Delay evaluation
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hold(object
)
hold(object)
prevents the evaluation of object
.
When a MuPAD^{®} object is entered interactively, then the
system evaluates it and returns the evaluated result. When a MuPAD
object is passed as an argument to a procedure,
then the procedure usually evaluates the argument before processing
it. Evaluation means that identifiers are
replaced by their values and function calls are executed. hold
is
intended to prevent such an evaluation when it is undesirable.
A typical application of hold
is when a function
that can only process numerical arguments, but not symbolical ones,
is to be used as an expression. See Example 6.
Another possible reason for using hold
is
efficiency. For example, if a function call f(x, y)
with
symbolic arguments is passed as argument to another function, but
is known to return itself symbolically, then the possibly costly evaluation
of the "inner" function call can be avoided by passing
the expression hold(f) (x, y)
as argument to the
"outer" function instead. Then the arguments x,
y
are evaluated, but the call to f
is
not executed. See examples Example 1 and Example 7.
Since using hold
may lead to strange effects,
it is recommended to use it only when absolutely necessary.
hold
only delays the evaluation of an object,
but cannot completely prevent it on the long run; see Example 5.
You can use freeze
to
completely prevent the evaluation of a procedure or
a function environment.
A MuPAD procedure can be declared
with the option hold. This
has the effect that arguments are passed to the procedure unevaluatedly.
See the help page of proc
for
details.
The functions eval
or level
can
be used to force a subsequent evaluation of an unevaluated object
(see example Example 2). In procedures
with option hold
, use context
instead.
In the following two examples, the evaluation of a MuPAD expression
is prevented using hold
:
x := 2: hold(3*0  1 + 2^2 + x)
hold(error("not really an error"))
Without hold
, the results would be as follows:
x := 2: 3*0  1 + 2^2 + x
error("not really an error")
Error: not really an error
The following command prevents the evaluation of the operation _plus
,
but not the evaluation of the operands:
hold(_plus)(3*0, 1, 2^2, x)
Note that in the preceding example, the arguments of the function
call are evaluated, because hold
is applied only
to the function _plus
. In the following example, the
argument of the function call is evaluated, despite that fact that f
has
the option hold:
f := proc(a) option hold; begin return(a + 1) end_proc: x := 2: hold(f)(x)
This happens for the following reason. When f
is
evaluated, the option hold
prevents the evaluation
of the argument x
of f
(see
the next example). However, if the evaluation of f
is
prevented by hold
, then the option hold
has
no effect, and MuPAD evaluates the operands, but not the function
call.
The following example shows the expected behavior:
f(x), hold(f(x))
The function eval
undoes
the effect of hold
. Note that it yields quite different
results, depending on how it is applied:
eval(f(x)), eval(hold(f)(x)), eval(hold(f(x))), eval(hold(f))(x)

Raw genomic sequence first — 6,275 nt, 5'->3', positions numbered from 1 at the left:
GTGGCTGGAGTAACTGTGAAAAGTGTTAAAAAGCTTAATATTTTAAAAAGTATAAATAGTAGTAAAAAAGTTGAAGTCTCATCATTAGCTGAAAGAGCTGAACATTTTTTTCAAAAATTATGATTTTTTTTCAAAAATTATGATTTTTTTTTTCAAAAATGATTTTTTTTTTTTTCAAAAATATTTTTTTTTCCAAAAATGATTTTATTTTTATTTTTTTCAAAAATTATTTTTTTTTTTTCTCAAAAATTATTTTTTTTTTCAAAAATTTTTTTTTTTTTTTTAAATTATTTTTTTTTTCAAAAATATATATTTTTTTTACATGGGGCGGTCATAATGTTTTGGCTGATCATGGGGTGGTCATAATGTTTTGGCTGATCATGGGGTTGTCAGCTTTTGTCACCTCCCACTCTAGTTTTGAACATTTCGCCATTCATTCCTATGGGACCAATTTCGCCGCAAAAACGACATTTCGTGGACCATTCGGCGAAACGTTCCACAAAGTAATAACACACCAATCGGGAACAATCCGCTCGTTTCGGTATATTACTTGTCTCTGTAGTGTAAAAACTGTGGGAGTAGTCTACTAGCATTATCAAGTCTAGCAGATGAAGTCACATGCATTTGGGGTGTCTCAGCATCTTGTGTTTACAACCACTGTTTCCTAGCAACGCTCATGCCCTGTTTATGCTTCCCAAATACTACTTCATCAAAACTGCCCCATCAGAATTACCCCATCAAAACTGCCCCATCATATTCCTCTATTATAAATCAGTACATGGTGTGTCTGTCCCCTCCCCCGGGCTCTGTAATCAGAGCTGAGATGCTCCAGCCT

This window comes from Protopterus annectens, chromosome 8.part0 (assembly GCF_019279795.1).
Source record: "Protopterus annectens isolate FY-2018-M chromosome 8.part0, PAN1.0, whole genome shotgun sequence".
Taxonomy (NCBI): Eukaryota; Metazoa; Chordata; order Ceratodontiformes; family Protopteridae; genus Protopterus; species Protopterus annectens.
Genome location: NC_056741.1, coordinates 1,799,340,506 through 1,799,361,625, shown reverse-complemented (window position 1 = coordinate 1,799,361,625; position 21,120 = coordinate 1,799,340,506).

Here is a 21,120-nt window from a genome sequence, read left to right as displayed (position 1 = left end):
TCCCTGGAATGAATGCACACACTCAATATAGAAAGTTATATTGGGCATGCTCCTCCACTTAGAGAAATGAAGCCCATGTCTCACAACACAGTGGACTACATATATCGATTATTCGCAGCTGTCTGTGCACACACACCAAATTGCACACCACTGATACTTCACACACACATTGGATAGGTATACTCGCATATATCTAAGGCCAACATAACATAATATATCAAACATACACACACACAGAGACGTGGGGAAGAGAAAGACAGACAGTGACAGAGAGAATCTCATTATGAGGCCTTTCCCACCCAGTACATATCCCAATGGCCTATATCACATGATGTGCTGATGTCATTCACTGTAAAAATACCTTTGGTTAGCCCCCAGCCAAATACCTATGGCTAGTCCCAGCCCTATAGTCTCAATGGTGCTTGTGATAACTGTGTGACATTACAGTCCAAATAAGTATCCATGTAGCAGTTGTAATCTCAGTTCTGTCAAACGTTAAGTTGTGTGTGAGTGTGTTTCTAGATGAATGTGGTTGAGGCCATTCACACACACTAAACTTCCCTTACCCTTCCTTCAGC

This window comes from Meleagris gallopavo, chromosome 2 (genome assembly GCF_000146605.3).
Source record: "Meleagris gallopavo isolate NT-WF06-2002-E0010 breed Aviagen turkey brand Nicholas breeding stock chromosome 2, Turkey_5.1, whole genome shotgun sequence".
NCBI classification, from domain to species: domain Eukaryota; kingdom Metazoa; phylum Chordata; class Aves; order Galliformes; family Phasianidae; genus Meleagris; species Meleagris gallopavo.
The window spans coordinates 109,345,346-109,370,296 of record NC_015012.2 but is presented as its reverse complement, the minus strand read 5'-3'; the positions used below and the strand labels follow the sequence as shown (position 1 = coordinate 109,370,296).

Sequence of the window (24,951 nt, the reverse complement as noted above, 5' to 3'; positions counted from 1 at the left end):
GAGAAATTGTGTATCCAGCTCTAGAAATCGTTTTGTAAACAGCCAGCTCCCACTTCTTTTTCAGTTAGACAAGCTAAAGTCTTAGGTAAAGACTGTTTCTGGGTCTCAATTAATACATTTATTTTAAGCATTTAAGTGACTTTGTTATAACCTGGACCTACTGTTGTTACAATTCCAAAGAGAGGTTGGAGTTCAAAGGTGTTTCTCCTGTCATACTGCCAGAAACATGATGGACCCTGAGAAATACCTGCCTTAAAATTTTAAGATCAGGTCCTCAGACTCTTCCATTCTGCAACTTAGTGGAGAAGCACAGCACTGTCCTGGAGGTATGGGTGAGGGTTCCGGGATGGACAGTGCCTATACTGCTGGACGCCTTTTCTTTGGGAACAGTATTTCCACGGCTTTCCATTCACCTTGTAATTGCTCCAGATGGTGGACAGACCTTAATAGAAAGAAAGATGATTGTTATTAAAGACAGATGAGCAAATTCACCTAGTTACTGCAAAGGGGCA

Several hold
calls can be nested to prevent
subsequent evaluations:
x := 2: hold(x), hold(hold(x))
The result of hold ( hold(x) )
is the unevaluated
operand of the outer call of hold
, that is, hold(x)
. Applying eval
evaluates
the result hold(x)
and yields the unevaluated
identifier x
:
eval(%)
Another application of eval
yields
the value of x
:
eval(%)
delete x, f:
The following command prevents the evaluation of the operation _plus
,
replaces it by the operation _mult
, and then evaluates the result:
eval(subsop(hold(_plus)(2, 3), 0 = _mult))
The function domtype
evaluates
its arguments:
x := 0: domtype(x), domtype(sin), domtype(x + 2)
Using hold
, the domain type of the unevaluated
objects can be determined: x
and sin
are identifiers,
and x + 2
is an expression:
domtype(hold(x)), domtype(hold(sin)), domtype(hold(x + 2))
hold
prevents only one evaluation of an object,
but it does not prevent evaluation at a later time. Thus using hold
to
obtain a a symbol without a value is usually not a good idea:
x := 2: y := hold(x); y
In this example, deleting the
value of the identifier x
makes it a symbol, and
using hold
is not necessary:
delete x: y := x; y
However, the best way to obtain a new symbol without a value
is to use genident
:
y := genident("z"); y
delete y:
Consider the piecewise defined function f(x) that is identically zero on the negative real axis and equal to on the positive real axis:
f := x > if x < 0 then 0 else exp(x) end_if:
This function cannot be called with a symbolic argument, because the condition x < 0 cannot be decided:
f(x)
Error: Cannot evaluate to Boolean. [_less] Evaluating: f
We wish to integrate f
numerically. However,
the numerical integrator expects
the function as an expression:
numeric::int(f(x), x = 2..2)
Error: Cannot evaluate to Boolean. [_less] Evaluating: f
The solution is to suppress premature evaluation of f
when
passing the function with a symbolic argument. Inside the numerical
integrator, numerical values are substituted for x before
the function is called and evaluated:
numeric::int(hold(f)(x), x = 2..2)
The function int
is
unable to compute a closed form of the following integral and returns
a symbolic int
call:
int(sqrt(x)*sqrt(sqrt(x) + 1), x)
After the change of variablessqrt(x)=t
,
a closed form can be computed:
t := time(): f := intlib::changevar(int(sqrt(x)*sqrt(sqrt(x) + 1), x), sqrt(x) = y); time()  t; eval(f)
Measuring computing times with time
shows: Most of the time in the call
to intlib::changevar
is
spent in reevaluating the argument. This can be prevented by using hold
:
t := time(): f := intlib::changevar(hold(int)(sqrt(x)*sqrt(sqrt(x) + 1), x), sqrt(x) = y); time()  t;

Any MuPAD object 
Unevaluated object.